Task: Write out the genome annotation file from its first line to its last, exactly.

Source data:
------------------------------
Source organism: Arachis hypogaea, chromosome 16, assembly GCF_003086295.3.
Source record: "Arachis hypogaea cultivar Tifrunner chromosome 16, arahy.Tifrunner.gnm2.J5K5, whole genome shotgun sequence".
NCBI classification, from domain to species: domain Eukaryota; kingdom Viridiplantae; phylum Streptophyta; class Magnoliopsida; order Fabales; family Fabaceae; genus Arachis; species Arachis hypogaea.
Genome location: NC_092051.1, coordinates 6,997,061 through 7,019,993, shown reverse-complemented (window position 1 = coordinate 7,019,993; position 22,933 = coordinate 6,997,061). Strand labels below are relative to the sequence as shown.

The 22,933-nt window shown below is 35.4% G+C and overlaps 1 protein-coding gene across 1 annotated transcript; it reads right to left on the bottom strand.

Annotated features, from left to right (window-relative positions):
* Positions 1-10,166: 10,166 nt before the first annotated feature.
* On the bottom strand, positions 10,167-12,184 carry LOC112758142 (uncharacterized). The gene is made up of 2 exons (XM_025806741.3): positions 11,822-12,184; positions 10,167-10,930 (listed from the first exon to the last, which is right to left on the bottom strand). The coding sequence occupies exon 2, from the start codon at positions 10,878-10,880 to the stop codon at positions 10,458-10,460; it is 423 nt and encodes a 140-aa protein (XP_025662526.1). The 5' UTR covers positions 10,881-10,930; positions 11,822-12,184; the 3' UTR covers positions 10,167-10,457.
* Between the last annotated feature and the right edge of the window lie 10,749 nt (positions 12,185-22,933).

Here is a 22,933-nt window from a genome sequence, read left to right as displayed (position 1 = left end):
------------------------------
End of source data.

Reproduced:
Source organism: Arachis hypogaea, chromosome 16, assembly GCF_003086295.3.
Source record: "Arachis hypogaea cultivar Tifrunner chromosome 16, arahy.Tifrunner.gnm2.J5K5, whole genome shotgun sequence".
NCBI classification, from domain to species: domain Eukaryota; kingdom Viridiplantae; phylum Streptophyta; class Magnoliopsida; order Fabales; family Fabaceae; genus Arachis; species Arachis hypogaea.
Genome location: NC_092051.1, coordinates 6,997,061 through 7,019,993, shown reverse-complemented (window position 1 = coordinate 7,019,993; position 22,933 = coordinate 6,997,061). Strand labels below are relative to the sequence as shown.

The 22,933-nt window shown below is 35.4% G+C and overlaps 1 protein-coding gene across 1 annotated transcript; it reads right to left on the bottom strand.

Annotated features, from left to right (window-relative positions):
* Positions 1-10,166: 10,166 nt before the first annotated feature.
* On the bottom strand, positions 10,167-12,184 carry LOC112758142 (uncharacterized). The gene is made up of 2 exons (XM_025806741.3): positions 11,822-12,184; positions 10,167-10,930 (listed from the first exon to the last, which is right to left on the bottom strand). The coding sequence occupies exon 2, from the start codon at positions 10,878-10,880 to the stop codon at positions 10,458-10,460; it is 423 nt and encodes a 140-aa protein (XP_025662526.1). The 5' UTR covers positions 10,881-10,930; positions 11,822-12,184; the 3' UTR covers positions 10,167-10,457.
* Between the last annotated feature and the right edge of the window lie 10,749 nt (positions 12,185-22,933).

Here is a 22,933-nt window from a genome sequence, read left to right as displayed (position 1 = left end):